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Indian cuisine is distinguished by its sophisticated use of spices and herbs and the influence of the longstanding and widespread practice of vegetarianism in Indian society.

Indian cuisine is the general term for the wide variety of cooking styles from India. In reality, India hosts an even greater number of distinct regional cuisines than the entire European continent.

Indian food is almost always prepared with fresh ingredients along with delicate mixtures of many different fresh and dried spices and the exact recipes often vary greatly from one household to the next.

Food is an integral part of India’s culture, with cuisines differing according to community, region, and state. Indian cuisine is characterized by a great variety of foods, spices, and cooking techniques. Furthermore, each religion, region, and caste has left its own influence on Indian food.

Many recipes first emerged when Vedic Hindus predominantly inhabited India. Later, Mughals, Christians, British, Buddhists, Portuguese, and others had their influence. Vegetarianism came to prominence during the rule of Ashoka, one of the greatest of Indian rulers who was a promoter of Buddhism. In India, food, culture, relition, and regional festivals are all closely related.

The staples of Indian cuisine are rice, atta (whole wheat flour), and at least five dozen varieties of pulses, the most important of which are chana (Bengal gram), toor (pigeon pea or red gram), urad (black gram) and mung (green gram).

Chana is used in different forms, may be whole or processed in a mill that removes the skin, e.g. dhuli moong or dhuli urad, and is sometimes mixed with rice and khichri (a food that is excellent for digestion and similar to the chickpea, but smaller and more flavorful). Pulses are used almost exclusively in the form of dal, except chana which is often cooked whole for breakfast and is processed into flour (besan).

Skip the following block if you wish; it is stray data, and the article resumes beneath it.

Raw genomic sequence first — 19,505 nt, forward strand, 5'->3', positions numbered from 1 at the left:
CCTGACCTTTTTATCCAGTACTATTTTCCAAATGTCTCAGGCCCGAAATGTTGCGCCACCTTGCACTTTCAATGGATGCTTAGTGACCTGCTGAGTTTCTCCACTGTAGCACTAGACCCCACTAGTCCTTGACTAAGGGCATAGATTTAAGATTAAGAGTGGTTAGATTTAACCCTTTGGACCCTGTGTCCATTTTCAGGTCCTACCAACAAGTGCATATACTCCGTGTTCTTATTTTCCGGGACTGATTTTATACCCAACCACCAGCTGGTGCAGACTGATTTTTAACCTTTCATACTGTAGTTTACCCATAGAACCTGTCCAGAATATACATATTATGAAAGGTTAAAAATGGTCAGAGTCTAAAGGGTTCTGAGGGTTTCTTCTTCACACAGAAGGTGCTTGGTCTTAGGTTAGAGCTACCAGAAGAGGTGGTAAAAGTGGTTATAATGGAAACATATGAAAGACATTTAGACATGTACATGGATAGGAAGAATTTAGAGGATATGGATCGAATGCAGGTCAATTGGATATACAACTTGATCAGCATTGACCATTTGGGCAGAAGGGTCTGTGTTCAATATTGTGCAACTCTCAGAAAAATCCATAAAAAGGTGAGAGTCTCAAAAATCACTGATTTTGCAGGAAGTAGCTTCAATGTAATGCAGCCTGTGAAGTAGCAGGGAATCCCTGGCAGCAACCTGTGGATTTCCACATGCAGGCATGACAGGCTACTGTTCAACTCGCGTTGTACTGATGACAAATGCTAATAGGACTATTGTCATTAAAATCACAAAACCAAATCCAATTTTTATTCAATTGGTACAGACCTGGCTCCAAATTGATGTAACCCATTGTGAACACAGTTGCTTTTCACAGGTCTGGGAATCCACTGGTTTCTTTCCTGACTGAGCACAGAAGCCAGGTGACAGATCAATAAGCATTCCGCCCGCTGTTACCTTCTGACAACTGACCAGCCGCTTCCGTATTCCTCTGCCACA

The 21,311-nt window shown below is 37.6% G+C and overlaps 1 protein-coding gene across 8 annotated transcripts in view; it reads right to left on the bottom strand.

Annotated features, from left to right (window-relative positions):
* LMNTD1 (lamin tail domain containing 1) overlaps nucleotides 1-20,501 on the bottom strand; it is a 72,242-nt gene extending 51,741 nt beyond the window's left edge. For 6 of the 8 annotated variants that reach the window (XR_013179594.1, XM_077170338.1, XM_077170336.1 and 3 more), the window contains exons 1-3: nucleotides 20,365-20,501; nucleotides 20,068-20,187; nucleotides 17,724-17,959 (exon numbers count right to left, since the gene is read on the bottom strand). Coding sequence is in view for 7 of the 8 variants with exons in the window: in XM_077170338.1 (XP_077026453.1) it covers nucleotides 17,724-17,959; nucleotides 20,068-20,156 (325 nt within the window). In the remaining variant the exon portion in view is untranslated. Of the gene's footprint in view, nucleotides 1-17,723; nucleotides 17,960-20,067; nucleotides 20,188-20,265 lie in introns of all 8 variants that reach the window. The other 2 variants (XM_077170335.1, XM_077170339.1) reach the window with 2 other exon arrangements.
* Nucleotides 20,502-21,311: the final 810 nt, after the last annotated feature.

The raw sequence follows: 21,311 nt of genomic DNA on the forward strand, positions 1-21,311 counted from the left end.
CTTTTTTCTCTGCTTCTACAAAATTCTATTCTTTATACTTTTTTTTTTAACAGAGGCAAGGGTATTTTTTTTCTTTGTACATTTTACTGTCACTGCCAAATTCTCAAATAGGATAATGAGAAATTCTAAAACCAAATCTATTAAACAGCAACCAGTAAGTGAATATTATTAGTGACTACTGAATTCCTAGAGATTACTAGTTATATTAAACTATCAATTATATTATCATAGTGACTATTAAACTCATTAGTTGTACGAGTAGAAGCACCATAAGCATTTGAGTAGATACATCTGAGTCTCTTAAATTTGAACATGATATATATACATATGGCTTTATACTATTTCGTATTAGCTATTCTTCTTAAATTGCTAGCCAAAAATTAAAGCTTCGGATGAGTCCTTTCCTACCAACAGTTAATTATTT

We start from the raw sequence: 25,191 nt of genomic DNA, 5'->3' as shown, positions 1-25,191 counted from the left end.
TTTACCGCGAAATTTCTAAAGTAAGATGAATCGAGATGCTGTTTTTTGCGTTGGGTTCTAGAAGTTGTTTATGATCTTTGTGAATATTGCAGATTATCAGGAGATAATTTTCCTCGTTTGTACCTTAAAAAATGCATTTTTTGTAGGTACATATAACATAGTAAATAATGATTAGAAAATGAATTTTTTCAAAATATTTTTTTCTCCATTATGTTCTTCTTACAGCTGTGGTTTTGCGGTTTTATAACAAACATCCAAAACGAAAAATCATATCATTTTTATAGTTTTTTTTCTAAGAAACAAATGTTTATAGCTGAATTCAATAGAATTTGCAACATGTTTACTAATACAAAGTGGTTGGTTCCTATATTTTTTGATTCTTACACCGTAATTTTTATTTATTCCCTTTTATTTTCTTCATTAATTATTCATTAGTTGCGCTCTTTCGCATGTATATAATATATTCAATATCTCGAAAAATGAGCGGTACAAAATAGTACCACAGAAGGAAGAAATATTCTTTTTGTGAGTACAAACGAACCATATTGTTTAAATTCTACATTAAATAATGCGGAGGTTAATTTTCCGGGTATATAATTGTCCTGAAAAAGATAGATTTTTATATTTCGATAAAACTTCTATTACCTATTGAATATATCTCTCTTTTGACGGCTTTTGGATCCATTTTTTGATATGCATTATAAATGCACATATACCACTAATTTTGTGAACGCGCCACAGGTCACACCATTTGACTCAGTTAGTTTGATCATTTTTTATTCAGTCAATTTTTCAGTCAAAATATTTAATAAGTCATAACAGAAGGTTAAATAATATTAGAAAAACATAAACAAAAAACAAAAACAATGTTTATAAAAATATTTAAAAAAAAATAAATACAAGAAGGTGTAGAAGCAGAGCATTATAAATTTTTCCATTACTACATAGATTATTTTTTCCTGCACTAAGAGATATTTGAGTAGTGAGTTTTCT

The most important spices in Indian cuisine are chili pepper, black mustard seed (rai), cumin (jeera), turmeric, fenugreek, ginger, coriander and asafoetida (hing).

Another very important spice is garam masala, which is usually a powder of five or more dried spices, and is commonly comprised of cardamom, cinnamon, and clove.

Some leaves are commonly used, like bay leaf, coriander leaf and mint leaf. The common use of curry leaves is typical of South Indian cuisine. In sweet dishes, cardamom, cinnamon, nutmeg, saffron, and rose petal essence are used.

In Indian cuisine, curry refers not to a spice, but to any dish eaten with rice, or more commonly, any dish with a gravy base. Indian spices are often heated in a pan with oil to intensify the flavor before adding other ingredients.

Curry Phenomenon: Simple dry powders, such as red chili powder and curry powder, often replace in Western countries, such as Great Britain and the United States, the complex formulations of fresh and dried spices.

The word Curry comes from the Tamil kari (type of thick sauce).